But as a church demonstrates a willingness to help foreign workers in even small, behind-the-scenes ways—like caring for children while their parents attend training meetings—it earns the workers’ trust as well as the opportunity to gently propose biblically based change.

2. Pastor-Led

Leadership does not begin with the pastor’s own passion for missions—that’s great, but insufficient. It begins with a pastor regularly preaching through the whole of Scripture, opening up the implications of the gospel Sunday after Sunday. God is a missionary God. He has a passion for the nations, and his Word pulses with that passion (see Gen. 12:2–3; Isa. 19:19–25; or Rev. 7:9–10 for a taste).

Congregations whose shepherds preach this rich biblical message will begin to have their worldview shaped by it. They will learn the gospel is about more than merely growing “their” church. The gospel is for all people everywhere. Understanding both the urgency of the task—“How will they hear unless someone is sent?” (Rom. 10:14)—and also the greatness and worthiness of God will fuel a passion that touches a whole congregation. In fact, preaching like this is the most foundational thing a pastor can do to lead his congregation in missions.

Preaching like this is the most foundational thing a pastor can do to lead his congregation in missions.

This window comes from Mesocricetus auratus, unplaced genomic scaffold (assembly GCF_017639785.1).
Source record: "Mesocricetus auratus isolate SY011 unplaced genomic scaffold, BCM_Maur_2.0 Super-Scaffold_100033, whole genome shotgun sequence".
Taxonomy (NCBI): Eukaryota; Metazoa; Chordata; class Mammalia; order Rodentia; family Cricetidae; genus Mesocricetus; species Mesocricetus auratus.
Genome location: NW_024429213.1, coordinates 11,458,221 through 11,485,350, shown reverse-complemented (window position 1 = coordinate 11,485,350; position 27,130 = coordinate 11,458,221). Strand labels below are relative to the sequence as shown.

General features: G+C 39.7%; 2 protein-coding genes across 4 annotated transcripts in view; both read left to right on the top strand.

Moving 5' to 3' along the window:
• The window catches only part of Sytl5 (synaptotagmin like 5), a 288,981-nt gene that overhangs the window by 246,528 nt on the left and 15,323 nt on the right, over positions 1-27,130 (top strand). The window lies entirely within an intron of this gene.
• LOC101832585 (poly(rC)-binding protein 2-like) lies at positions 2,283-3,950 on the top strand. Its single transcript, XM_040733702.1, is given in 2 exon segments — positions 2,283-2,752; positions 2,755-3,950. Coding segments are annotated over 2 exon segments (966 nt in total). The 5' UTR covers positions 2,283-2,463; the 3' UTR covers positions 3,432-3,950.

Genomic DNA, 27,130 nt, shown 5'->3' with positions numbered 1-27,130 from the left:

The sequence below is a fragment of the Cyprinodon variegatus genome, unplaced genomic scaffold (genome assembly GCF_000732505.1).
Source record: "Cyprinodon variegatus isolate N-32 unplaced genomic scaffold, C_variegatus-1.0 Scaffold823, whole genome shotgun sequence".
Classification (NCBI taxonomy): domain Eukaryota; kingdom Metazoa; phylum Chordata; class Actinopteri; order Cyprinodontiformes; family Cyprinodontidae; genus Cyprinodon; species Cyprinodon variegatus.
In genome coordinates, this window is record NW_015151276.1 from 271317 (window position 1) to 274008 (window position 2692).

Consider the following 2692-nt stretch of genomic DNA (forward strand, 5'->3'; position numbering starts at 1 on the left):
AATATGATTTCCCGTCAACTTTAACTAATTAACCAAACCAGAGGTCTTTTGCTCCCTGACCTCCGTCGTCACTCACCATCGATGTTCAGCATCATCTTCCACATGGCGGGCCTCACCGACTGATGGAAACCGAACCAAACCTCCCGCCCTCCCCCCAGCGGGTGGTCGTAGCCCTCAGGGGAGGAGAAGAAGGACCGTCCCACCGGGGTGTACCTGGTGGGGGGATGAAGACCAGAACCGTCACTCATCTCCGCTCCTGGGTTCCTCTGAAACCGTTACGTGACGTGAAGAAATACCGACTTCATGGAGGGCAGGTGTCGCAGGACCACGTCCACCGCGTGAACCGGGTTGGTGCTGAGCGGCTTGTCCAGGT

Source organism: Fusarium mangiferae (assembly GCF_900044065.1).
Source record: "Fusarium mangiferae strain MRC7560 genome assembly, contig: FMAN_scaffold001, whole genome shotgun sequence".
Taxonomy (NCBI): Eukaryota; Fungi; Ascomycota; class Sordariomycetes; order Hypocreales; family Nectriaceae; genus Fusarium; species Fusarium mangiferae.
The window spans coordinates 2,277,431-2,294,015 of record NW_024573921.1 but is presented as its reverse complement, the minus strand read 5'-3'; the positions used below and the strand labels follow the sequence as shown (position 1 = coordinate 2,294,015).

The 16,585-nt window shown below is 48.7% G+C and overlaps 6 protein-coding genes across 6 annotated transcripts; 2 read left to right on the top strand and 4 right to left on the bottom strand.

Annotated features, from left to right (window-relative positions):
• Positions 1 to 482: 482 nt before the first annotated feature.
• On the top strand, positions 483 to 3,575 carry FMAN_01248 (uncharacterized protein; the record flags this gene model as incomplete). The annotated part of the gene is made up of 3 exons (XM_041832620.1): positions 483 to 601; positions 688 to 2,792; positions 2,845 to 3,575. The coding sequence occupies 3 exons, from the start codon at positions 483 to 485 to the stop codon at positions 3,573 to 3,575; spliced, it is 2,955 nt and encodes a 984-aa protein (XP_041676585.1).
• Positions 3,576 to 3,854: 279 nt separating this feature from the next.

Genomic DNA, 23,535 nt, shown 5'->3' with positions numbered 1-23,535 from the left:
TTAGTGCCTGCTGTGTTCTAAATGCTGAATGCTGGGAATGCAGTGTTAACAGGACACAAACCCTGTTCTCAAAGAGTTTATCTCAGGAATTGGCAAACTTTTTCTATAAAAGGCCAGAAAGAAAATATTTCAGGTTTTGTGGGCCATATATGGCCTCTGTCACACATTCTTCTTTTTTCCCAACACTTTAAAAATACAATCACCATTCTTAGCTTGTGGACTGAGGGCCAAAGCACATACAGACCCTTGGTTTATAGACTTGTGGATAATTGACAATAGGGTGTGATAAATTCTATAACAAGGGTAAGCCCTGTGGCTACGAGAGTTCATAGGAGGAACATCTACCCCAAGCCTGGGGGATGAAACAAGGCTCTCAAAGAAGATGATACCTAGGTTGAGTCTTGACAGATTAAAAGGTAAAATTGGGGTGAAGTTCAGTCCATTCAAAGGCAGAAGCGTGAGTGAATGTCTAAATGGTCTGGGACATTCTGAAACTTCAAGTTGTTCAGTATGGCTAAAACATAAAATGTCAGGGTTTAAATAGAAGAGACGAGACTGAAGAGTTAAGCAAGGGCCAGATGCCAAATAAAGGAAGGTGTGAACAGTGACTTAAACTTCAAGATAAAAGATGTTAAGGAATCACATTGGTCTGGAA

But a pastor must not only preach; he must also pray often from the pulpit for the work of the gospel overseas. This instructs his people’s hearts as they hear God’s kingdom is about more than just “our group.” It exposes their minds to God’s vast global plan. Such prayer reminds them each Sunday that Jesus is Lord of the people of Tobago and Uzbekistan and Bhutan as well as their hometown.

John Stott once visited a small church in an English village. Hearing the content of the pastoral prayer, which never strayed beyond the interests of their small community, he remarked:

I came away saddened, sensing that this church worshiped a little village god of their own devising. There was no recognition of the needs of the world, and no attempt to embrace the world in prayer.

Pulpit prayer that embraces the global cause of Christ is one of the best antidotes to God-belittling provincialism. Such prayer can do more than you may imagine to expand the hearts of your congregation.

Finally, a pastor can go out himself to support the work of missions. And he should take key leaders with him. When a pastor demonstrates the importance of cross-cultural gospel work by giving his own time to it, the effect on the congregation can be huge.

When a pastor demonstrates the importance of cross-cultural gospel work by giving his own time to it, the effect on the congregation can be huge.

Our own church’s current engagement with partnerships in Central Asia can be traced, in part, to a trip in 2000 when our senior pastor traveled to Turkey to speak at a missionary workers’ meeting. This example helped jumpstart a partnership that has now grown to be a major missions engagement for our congregation.

3. Relationship-Based